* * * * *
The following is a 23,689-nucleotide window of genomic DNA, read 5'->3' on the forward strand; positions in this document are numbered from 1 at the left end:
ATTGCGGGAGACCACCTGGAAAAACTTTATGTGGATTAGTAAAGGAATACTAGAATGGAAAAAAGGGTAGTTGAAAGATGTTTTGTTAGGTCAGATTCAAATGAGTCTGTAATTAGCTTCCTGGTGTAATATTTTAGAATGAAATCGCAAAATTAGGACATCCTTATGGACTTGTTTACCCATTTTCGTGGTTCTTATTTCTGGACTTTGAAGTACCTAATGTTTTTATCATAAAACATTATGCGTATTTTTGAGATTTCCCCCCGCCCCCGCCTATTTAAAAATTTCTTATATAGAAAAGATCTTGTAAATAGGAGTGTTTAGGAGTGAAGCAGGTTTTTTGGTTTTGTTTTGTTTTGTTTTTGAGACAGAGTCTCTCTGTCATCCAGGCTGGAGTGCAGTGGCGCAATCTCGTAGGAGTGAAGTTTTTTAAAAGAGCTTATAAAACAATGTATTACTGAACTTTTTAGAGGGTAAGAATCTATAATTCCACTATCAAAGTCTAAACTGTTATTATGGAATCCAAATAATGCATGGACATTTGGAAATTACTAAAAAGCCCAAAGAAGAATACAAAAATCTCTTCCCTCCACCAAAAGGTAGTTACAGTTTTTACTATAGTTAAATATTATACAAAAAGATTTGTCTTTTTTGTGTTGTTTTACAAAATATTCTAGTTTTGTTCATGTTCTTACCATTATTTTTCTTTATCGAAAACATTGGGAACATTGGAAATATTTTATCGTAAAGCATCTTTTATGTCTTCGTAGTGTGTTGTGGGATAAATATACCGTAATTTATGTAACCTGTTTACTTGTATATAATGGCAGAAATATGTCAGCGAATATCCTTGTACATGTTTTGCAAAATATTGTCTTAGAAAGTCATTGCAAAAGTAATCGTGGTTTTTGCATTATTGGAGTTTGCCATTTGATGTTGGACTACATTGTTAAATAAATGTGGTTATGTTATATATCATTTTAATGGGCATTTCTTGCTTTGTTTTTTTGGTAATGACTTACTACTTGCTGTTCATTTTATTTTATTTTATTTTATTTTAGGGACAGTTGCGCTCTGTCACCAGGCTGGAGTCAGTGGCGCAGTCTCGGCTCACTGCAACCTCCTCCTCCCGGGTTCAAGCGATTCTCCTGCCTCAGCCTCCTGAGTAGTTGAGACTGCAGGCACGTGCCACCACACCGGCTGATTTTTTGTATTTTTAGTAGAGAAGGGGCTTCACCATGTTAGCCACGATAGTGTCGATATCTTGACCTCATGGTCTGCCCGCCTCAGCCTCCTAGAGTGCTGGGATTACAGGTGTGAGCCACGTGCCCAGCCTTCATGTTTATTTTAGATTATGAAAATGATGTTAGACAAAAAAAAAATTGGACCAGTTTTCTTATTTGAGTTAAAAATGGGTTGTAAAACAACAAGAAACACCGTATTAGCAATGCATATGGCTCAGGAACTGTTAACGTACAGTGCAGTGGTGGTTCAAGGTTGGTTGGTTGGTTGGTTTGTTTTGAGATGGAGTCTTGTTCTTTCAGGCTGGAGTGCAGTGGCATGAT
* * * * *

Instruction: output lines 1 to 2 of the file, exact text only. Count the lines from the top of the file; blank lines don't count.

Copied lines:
The following is a 23,689-nucleotide window of genomic DNA, read 5'->3' on the forward strand; positions in this document are numbered from 1 at the left end:
ATTGCGGGAGACCACCTGGAAAAACTTTATGTGGATTAGTAAAGGAATACTAGAATGGAAAAAAGGGTAGTTGAAAGATGTTTTGTTAGGTCAGATTCAAATGAGTCTGTAATTAGCTTCCTGGTGTAATATTTTAGAATGAAATCGCAAAATTAGGACATCCTTATGGACTTGTTTACCCATTTTCGTGGTTCTTATTTCTGGACTTTGAAGTACCTAATGTTTTTATCATAAAACATTATGCGTATTTTTGAGATTTCCCCCCGCCCCCGCCTATTTAAAAATTTCTTATATAGAAAAGATCTTGTAAATAGGAGTGTTTAGGAGTGAAGCAGGTTTTTTGGTTTTGTTTTGTTTTGTTTTTGAGACAGAGTCTCTCTGTCATCCAGGCTGGAGTGCAGTGGCGCAATCTCGTAGGAGTGAAGTTTTTTAAAAGAGCTTATAAAACAATGTATTACTGAACTTTTTAGAGGGTAAGAATCTATAATTCCACTATCAAAGTCTAAACTGTTATTATGGAATCCAAATAATGCATGGACATTTGGAAATTACTAAAAAGCCCAAAGAAGAATACAAAAATCTCTTCCCTCCACCAAAAGGTAGTTACAGTTTTTACTATAGTTAAATATTATACAAAAAGATTTGTCTTTTTTGTGTTGTTTTACAAAATATTCTAGTTTTGTTCATGTTCTTACCATTATTTTTCTTTATCGAAAACATTGGGAACATTGGAAATATTTTATCGTAAAGCATCTTTTATGTCTTCGTAGTGTGTTGTGGGATAAATATACCGTAATTTATGTAACCTGTTTACTTGTATATAATGGCAGAAATATGTCAGCGAATATCCTTGTACATGTTTTGCAAAATATTGTCTTAGAAAGTCATTGCAAAAGTAATCGTGGTTTTTGCATTATTGGAGTTTGCCATTTGATGTTGGACTACATTGTTAAATAAATGTGGTTATGTTATATATCATTTTAATGGGCATTTCTTGCTTTGTTTTTTTGGTAATGACTTACTACTTGCTGTTCATTTTATTTTATTTTATTTTATTTTAGGGACAGTTGCGCTCTGTCACCAGGCTGGAGTCAGTGGCGCAGTCTCGGCTCACTGCAACCTCCTCCTCCCGGGTTCAAGCGATTCTCCTGCCTCAGCCTCCTGAGTAGTTGAGACTGCAGGCACGTGCCACCACACCGGCTGATTTTTTGTATTTTTAGTAGAGAAGGGGCTTCACCATGTTAGCCACGATAGTGTCGATATCTTGACCTCATGGTCTGCCCGCCTCAGCCTCCTAGAGTGCTGGGATTACAGGTGTGAGCCACGTGCCCAGCCTTCATGTTTATTTTAGATTATGAAAATGATGTTAGACAAAAAAAAAATTGGACCAGTTTTCTTATTTGAGTTAAAAATGGGTTGTAAAACAACAAGAAACACCGTATTAGCAATGCATATGGCTCAGGAACTGTTAACGTACAGTGCAGTGGTGGTTCAAGGTTGGTTGGTTGGTTGGTTTGTTTTGAGATGGAGTCTTGTTCTTTCAGGCTGGAGTGCAGTGGCATGAT